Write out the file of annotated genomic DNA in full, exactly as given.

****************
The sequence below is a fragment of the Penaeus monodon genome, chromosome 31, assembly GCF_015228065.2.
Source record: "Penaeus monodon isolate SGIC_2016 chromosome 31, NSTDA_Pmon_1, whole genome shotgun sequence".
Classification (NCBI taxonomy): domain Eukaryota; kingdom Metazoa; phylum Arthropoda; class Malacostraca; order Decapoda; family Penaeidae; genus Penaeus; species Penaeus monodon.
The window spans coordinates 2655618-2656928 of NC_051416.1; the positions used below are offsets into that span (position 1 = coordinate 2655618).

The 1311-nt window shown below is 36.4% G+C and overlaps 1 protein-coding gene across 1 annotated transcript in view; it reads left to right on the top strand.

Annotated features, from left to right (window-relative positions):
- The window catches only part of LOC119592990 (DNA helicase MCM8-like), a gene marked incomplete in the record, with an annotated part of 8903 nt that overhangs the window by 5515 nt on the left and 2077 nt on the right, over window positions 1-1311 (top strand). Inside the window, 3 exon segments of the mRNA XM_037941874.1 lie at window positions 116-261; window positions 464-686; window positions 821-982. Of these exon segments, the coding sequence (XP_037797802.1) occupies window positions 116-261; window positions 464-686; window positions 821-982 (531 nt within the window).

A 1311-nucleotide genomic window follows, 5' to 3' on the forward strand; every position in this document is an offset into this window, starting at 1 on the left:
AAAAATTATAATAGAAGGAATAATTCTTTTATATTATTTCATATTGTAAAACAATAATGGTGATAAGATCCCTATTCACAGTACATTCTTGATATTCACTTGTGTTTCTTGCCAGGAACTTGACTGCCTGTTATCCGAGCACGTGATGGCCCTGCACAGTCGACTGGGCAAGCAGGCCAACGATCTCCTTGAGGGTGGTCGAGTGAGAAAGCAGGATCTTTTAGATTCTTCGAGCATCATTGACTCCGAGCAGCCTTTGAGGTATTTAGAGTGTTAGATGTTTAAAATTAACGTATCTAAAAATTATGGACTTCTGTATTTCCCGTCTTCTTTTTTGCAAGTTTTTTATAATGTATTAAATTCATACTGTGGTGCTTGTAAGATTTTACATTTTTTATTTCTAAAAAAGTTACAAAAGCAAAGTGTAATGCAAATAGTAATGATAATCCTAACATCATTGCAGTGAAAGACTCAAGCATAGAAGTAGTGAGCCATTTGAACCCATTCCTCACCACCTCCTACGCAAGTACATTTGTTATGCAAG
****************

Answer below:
The sequence below is a fragment of the Penaeus monodon genome, chromosome 31, assembly GCF_015228065.2.
Source record: "Penaeus monodon isolate SGIC_2016 chromosome 31, NSTDA_Pmon_1, whole genome shotgun sequence".
Classification (NCBI taxonomy): domain Eukaryota; kingdom Metazoa; phylum Arthropoda; class Malacostraca; order Decapoda; family Penaeidae; genus Penaeus; species Penaeus monodon.
The window spans coordinates 2655618-2656928 of NC_051416.1; the positions used below are offsets into that span (position 1 = coordinate 2655618).

The 1311-nt window shown below is 36.4% G+C and overlaps 1 protein-coding gene across 1 annotated transcript in view; it reads left to right on the top strand.

Annotated features, from left to right (window-relative positions):
- The window catches only part of LOC119592990 (DNA helicase MCM8-like), a gene marked incomplete in the record, with an annotated part of 8903 nt that overhangs the window by 5515 nt on the left and 2077 nt on the right, over window positions 1-1311 (top strand). Inside the window, 3 exon segments of the mRNA XM_037941874.1 lie at window positions 116-261; window positions 464-686; window positions 821-982. Of these exon segments, the coding sequence (XP_037797802.1) occupies window positions 116-261; window positions 464-686; window positions 821-982 (531 nt within the window).

A 1311-nucleotide genomic window follows, 5' to 3' on the forward strand; every position in this document is an offset into this window, starting at 1 on the left:
AAAAATTATAATAGAAGGAATAATTCTTTTATATTATTTCATATTGTAAAACAATAATGGTGATAAGATCCCTATTCACAGTACATTCTTGATATTCACTTGTGTTTCTTGCCAGGAACTTGACTGCCTGTTATCCGAGCACGTGATGGCCCTGCACAGTCGACTGGGCAAGCAGGCCAACGATCTCCTTGAGGGTGGTCGAGTGAGAAAGCAGGATCTTTTAGATTCTTCGAGCATCATTGACTCCGAGCAGCCTTTGAGGTATTTAGAGTGTTAGATGTTTAAAATTAACGTATCTAAAAATTATGGACTTCTGTATTTCCCGTCTTCTTTTTTGCAAGTTTTTTATAATGTATTAAATTCATACTGTGGTGCTTGTAAGATTTTACATTTTTTATTTCTAAAAAAGTTACAAAAGCAAAGTGTAATGCAAATAGTAATGATAATCCTAACATCATTGCAGTGAAAGACTCAAGCATAGAAGTAGTGAGCCATTTGAACCCATTCCTCACCACCTCCTACGCAAGTACATTTGTTATGCAAG